Vol III – No. 22

History has furnished for us a few odd thinkers whose very ideological progenitors would be quick to dismiss them. The progenitor: anarchism – The progeny in question: archism.

‘Archist,’ like many great categories, started as a pejoritive that was then owned and deflated by the person being insulted with it, much like ‘queer.’ A satisfactory origin story would be the moment Benjamin Tucker referred to Dora Marsden as an ‘archist’ once she elucidated to him her egoist views and her subsequent acquiescence to this label.

Other thinkers followed suit, like Sidney Parker. Similar to Dora Marsden, he started out as an egoist anarchist, inspired by Max Stirner, but realized quickly that a commitment to true personal freedom would not barr one from dominating or overpowering others.

It’s not so much a negation of anarchism as it is a redefinition of its perimeters. One then sees anarchism as simply one more form of government.

Dora Marsden made her point quite clearly, to the chagrin of her bleeding heart, undercover moralist peers.

At the birth of every unit of life, there is ushered into existence — an Archist. An Archist is one who seeks to establish, maintain, and protect by the strongest weapons at his disposal, the law of his own interests; while the purpose of every church — institutions all teaching anarchism as the correct spirit in conduct — is to make men willing to assert, that though they are born and inclined archists, they OUGHT to be anarchists. This is the true meaning of the spirit of renunciation — the rock on which the Church is built. The “OUGHT” represents the installation of Conscience, that inner spiritual police set in authority by the will and the skill of the preacher. Its business is to bind the Archistic desires which would maintain and press further their own purposes in favour of the purposes of whomsoever the preacher

pleases: God: or Right: or the People: or the Anointed: or those set in Office. Whether the preacher or the individual’s desires will prevail will pivot about the strength of the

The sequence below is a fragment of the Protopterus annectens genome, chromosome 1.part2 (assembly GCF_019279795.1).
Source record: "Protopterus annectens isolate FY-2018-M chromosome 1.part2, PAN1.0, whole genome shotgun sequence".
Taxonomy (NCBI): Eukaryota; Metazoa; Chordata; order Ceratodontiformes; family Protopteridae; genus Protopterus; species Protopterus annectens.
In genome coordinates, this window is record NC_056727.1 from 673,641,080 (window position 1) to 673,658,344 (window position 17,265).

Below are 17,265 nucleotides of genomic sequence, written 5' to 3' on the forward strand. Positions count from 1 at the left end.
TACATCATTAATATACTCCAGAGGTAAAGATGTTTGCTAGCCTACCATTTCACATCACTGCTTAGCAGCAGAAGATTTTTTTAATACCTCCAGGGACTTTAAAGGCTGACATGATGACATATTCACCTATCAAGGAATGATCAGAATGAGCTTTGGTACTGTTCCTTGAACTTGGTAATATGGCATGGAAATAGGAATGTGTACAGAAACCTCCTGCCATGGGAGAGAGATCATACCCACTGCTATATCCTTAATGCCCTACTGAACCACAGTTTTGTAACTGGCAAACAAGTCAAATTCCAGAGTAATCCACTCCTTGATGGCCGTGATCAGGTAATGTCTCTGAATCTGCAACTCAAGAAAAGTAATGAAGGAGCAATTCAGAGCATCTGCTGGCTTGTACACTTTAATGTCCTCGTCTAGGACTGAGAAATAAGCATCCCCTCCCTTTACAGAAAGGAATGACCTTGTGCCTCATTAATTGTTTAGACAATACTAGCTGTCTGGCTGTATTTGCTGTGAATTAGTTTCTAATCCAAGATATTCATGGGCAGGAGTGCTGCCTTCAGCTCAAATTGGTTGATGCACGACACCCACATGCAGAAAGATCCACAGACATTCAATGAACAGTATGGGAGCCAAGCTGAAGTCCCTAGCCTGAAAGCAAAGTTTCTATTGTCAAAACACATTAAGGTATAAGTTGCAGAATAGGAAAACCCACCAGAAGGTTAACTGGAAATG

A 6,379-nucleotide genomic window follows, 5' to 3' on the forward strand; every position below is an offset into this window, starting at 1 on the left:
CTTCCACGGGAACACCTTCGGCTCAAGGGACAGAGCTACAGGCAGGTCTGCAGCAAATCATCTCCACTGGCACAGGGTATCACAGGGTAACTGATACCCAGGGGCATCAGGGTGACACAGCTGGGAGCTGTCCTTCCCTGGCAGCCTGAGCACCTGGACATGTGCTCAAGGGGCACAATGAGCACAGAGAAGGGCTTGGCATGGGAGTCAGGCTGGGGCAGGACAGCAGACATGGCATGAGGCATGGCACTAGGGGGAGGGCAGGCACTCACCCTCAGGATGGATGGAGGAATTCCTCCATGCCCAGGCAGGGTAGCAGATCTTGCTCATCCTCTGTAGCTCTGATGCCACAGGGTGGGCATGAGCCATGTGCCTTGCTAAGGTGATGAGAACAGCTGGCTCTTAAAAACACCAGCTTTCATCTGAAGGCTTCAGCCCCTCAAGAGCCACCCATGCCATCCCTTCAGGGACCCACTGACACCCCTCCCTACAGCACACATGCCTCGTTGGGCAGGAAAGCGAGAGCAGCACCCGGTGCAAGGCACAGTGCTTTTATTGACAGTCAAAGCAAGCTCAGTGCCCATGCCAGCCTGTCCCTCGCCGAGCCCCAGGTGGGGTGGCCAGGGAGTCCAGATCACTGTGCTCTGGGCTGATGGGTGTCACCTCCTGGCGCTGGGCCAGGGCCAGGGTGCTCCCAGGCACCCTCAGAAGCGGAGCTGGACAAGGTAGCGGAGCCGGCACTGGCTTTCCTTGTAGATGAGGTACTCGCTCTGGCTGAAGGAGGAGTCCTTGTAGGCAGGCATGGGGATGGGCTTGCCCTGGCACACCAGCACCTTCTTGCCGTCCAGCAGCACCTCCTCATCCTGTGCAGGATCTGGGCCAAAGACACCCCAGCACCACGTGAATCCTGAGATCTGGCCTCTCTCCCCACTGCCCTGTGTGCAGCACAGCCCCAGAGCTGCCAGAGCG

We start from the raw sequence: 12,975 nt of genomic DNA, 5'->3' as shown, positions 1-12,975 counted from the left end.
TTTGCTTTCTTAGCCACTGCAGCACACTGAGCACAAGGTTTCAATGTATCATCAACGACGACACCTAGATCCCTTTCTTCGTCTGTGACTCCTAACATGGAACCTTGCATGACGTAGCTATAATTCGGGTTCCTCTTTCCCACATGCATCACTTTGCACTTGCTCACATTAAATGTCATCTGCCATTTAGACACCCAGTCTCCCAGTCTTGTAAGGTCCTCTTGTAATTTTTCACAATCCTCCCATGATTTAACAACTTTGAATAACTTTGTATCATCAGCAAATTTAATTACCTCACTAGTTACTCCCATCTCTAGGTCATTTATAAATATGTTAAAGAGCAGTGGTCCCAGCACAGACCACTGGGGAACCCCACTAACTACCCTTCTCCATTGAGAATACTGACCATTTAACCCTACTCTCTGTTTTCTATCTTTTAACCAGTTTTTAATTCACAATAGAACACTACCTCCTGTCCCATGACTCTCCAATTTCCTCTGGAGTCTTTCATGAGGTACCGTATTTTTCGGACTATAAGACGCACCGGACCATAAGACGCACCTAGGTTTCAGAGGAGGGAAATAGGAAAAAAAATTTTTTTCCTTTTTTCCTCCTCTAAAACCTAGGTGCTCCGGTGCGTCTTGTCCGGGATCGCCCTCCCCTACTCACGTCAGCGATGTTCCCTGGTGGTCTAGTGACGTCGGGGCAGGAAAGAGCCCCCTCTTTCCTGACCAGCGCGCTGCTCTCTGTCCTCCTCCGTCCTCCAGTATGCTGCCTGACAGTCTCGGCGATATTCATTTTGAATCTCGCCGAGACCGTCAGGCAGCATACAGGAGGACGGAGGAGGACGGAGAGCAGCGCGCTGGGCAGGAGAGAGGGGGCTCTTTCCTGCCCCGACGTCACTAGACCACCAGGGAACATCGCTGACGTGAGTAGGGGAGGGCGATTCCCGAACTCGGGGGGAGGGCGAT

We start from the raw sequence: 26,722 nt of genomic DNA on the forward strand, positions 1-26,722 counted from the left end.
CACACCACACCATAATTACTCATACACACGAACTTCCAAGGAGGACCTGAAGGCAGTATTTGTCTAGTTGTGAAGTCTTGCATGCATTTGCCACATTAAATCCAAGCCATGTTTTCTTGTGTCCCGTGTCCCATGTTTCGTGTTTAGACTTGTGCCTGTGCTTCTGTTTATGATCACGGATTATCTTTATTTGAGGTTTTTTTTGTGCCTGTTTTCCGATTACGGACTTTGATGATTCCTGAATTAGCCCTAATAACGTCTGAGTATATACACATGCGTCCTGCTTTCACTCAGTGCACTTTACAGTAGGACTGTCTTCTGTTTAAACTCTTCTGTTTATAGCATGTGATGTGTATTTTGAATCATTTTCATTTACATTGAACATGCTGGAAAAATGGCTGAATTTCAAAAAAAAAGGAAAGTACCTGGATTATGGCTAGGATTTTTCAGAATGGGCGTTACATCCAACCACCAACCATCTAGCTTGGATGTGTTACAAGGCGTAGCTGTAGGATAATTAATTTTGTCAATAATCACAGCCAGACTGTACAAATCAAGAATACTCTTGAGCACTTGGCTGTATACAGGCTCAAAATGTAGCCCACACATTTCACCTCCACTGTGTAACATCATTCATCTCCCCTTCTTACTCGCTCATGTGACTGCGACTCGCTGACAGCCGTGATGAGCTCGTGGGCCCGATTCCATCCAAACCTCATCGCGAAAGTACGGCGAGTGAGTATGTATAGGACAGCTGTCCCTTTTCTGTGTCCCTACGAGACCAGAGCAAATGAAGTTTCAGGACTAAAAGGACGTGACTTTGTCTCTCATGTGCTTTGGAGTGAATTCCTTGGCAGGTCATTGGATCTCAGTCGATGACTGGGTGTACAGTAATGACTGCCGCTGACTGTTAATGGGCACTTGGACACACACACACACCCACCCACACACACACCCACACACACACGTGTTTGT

man’s individual vitality. If the man is alive, his own interests are alive, and their importance stands to him with an intense assertiveness which corresponds with the level of his own vitality, of which the strength of his own interests alone can provide a sure index. Being alive, the first living instinct is to intensify the consciousness of life, and pressing an interest is just this process of intensifying consciousness. All growing

life-forms are aggressive: “aggressive” is what growing means. Each fights for its own

place, and to enlarge it, and enlarging it is growth. And because life-forms are gregarious there are myriads of claims to lay exclusive hold upon any place. The claimants are myriad: bird, beast, plant, insect, vermin — each will assert its own sole claim on any place as long as it is permitted: as witness the pugnacity of gnat, weed, and flea: the scant ceremony of the housewife’s broom, the axe which makes a clearing, the scythe, the fisherman’s net, the slaughter-house bludgeon: all assertions of aggressive interests promptly countered by more powerful interests! The world falls to him who can take it, if instinctive action can tell us anything. [1]

These observations are quite obvious when one considers very leftist strains of anarchism, with their focus on community and staying firmly within the realm of social convention (Enlightenment values). But these observations even hold true with those obstinate of all – individualist and egoist anarchists.